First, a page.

Epidemics and Pandemics: Real Tales of Deadly Diseases - Mystery & Mayhem (Hardback)Judy Dodge Cummings (author)
- Not available
Publisher: Nomad Press
Number of pages: 123
Weight: 318 g
Dimensions: 235 x 152 x 13 mm
Kirkus Reviews: Pirates and Shipwrecks
Five true tales of pirates and shipwrecks spare none of the intriguing and grisly details. Employing a casual, conversational tone that reads easily, McCarthy spins five yarns of bloodthirsty pirates and harrowing shipwrecks. The first offering portrays the terrifying experience of sailors who survive a shipwreck only to land on a beach of decapitated, sun-bleached skeletons. The next, another account of nautical distress, tells of a lost ship, reports of possible cannibalism, and the expedition that set out to learn the truth. The third recounts the tales of two fierce female pirates who were just as ruthless and bloodthirsty as their male counterparts. The fourth and fifth deliver more tales of maritime mayhem and cutthroat (quite literally) pirates, keeping up the lively pace already established. McCarthy shows a good sense for the interesting and gory detail, offering up plenty of blood-soaked action while keeping it appropriate for a young readership. Included after each vignette are other notable facts of the time period, and at the end of the offering is a glossary and resources. Releasing simultaneously is Survival, a volume that follows the same format and offers accounts of events such as the Donner Party disaster. Recommend this to fans of the I Survived... series who might be seeking a bit more fact and a little less fiction. A breezy offering just right for fans of survival tales. (Nonfiction. 7-12)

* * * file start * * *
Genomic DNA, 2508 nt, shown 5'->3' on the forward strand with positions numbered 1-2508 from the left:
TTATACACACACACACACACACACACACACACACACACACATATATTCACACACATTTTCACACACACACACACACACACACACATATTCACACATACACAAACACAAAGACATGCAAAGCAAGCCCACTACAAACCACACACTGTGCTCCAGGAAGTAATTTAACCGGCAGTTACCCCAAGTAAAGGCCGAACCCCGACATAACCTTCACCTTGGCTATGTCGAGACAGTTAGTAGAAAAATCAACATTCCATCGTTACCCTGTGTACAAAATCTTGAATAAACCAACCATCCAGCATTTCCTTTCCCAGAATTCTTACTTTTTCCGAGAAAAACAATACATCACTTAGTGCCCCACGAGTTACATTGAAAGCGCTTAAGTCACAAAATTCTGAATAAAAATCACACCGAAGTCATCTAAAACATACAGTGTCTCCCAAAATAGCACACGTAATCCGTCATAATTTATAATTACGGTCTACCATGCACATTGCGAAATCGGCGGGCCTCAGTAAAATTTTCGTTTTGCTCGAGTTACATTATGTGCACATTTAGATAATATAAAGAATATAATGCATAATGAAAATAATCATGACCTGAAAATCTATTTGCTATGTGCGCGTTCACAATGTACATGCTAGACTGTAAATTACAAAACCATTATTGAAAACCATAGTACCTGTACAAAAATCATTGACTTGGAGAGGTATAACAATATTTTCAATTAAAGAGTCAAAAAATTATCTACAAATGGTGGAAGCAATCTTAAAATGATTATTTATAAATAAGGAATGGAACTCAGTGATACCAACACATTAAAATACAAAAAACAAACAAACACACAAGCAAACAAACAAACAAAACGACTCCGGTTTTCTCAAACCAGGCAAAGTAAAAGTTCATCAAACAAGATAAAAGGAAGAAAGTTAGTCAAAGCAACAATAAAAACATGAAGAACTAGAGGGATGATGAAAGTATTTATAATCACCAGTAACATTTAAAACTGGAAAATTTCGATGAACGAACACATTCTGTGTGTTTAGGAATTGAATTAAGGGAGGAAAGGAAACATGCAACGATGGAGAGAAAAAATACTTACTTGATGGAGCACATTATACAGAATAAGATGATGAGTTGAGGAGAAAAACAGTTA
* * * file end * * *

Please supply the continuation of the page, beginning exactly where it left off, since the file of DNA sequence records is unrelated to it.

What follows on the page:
Warning: these feats aren't for the faint of heart. From icy depths and scorching valleys to the rumored consumption of human flesh, this entry in the Mystery & Mayhem series examines notorious survival stories. In five succinct chapters, each bookended by annotated expedition maps and a brief bill of historical context, McCarthy covers Ernest Shackleton's voyage from Plymouth, England, to Antarctica; William Bligh's trek to Timor; William Lewis Manly's slog through Death Valley; Charlotte Picard's course to Senegal; and the Donner Party's infamous tussle with an early winter. Although speculative musings ("Imagine how the remaining crew . . . felt") at times offset hard facts and direct quotations, the conversational tone, hair-raising anecdotes, and fairly comprehensive glossary make this a handy primer for any budding thrill seeker.
School Library Connection: The Underground Railroad The third title in Cumming's Build It Yourself series leads students in an exploration of the tens of thousands of African-American men, women, and children who escaped slavery on the Underground Railroad with the help of those who risked their lives in the years before the Civil War. The book is filled with maps, timelines, graphs, charts, and primary sources of information. QR codes in each chapter lead students to further information sources. Each of the eight chapters is organized around an essential question, and thought-provoking sidebars are imbedded throughout. Twenty-five activity projects, easily identified by their colorful borders, allow students to explore even further and get real hands-on experience. In addition to the glossary, vocabulary is defined on each double-page spread. This book is an excellent resource for helping students understand the troubling times prior to the Civil War and could serve as a resource for an entire unit of study. Highly Recommended.